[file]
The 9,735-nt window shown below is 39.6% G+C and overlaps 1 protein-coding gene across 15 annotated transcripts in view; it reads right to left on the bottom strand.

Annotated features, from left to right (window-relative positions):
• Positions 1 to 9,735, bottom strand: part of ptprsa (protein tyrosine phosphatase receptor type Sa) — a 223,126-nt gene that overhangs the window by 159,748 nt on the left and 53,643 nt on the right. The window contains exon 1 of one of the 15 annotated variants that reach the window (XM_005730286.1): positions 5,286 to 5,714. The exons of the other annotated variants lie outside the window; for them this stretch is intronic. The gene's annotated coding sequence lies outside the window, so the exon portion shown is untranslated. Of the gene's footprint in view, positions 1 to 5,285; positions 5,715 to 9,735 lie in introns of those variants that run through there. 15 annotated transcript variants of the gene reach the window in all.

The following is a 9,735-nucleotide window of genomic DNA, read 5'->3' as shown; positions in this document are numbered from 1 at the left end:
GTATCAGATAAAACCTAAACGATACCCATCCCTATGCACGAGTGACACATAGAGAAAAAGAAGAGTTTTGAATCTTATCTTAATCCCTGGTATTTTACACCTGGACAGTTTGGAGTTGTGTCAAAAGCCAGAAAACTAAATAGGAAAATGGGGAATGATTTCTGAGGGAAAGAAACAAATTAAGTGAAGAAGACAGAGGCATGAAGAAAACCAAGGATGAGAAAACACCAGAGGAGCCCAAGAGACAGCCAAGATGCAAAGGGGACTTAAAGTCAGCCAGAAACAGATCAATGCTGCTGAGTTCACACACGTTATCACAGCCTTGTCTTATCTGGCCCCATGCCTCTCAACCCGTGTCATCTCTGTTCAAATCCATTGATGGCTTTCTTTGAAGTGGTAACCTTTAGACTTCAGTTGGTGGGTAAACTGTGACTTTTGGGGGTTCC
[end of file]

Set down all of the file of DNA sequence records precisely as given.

The 9,735-nt window shown below is 39.6% G+C and overlaps 1 protein-coding gene across 15 annotated transcripts in view; it reads right to left on the bottom strand.

Annotated features, from left to right (window-relative positions):
• Positions 1 to 9,735, bottom strand: part of ptprsa (protein tyrosine phosphatase receptor type Sa) — a 223,126-nt gene that overhangs the window by 159,748 nt on the left and 53,643 nt on the right. The window contains exon 1 of one of the 15 annotated variants that reach the window (XM_005730286.1): positions 5,286 to 5,714. The exons of the other annotated variants lie outside the window; for them this stretch is intronic. The gene's annotated coding sequence lies outside the window, so the exon portion shown is untranslated. Of the gene's footprint in view, positions 1 to 5,285; positions 5,715 to 9,735 lie in introns of those variants that run through there. 15 annotated transcript variants of the gene reach the window in all.

The following is a 9,735-nucleotide window of genomic DNA, read 5'->3' as shown; positions in this document are numbered from 1 at the left end:
GTATCAGATAAAACCTAAACGATACCCATCCCTATGCACGAGTGACACATAGAGAAAAAGAAGAGTTTTGAATCTTATCTTAATCCCTGGTATTTTACACCTGGACAGTTTGGAGTTGTGTCAAAAGCCAGAAAACTAAATAGGAAAATGGGGAATGATTTCTGAGGGAAAGAAACAAATTAAGTGAAGAAGACAGAGGCATGAAGAAAACCAAGGATGAGAAAACACCAGAGGAGCCCAAGAGACAGCCAAGATGCAAAGGGGACTTAAAGTCAGCCAGAAACAGATCAATGCTGCTGAGTTCACACACGTTATCACAGCCTTGTCTTATCTGGCCCCATGCCTCTCAACCCGTGTCATCTCTGTTCAAATCCATTGATGGCTTTCTTTGAAGTGGTAACCTTTAGACTTCAGTTGGTGGGTAAACTGTGACTTTTGGGGGTTCC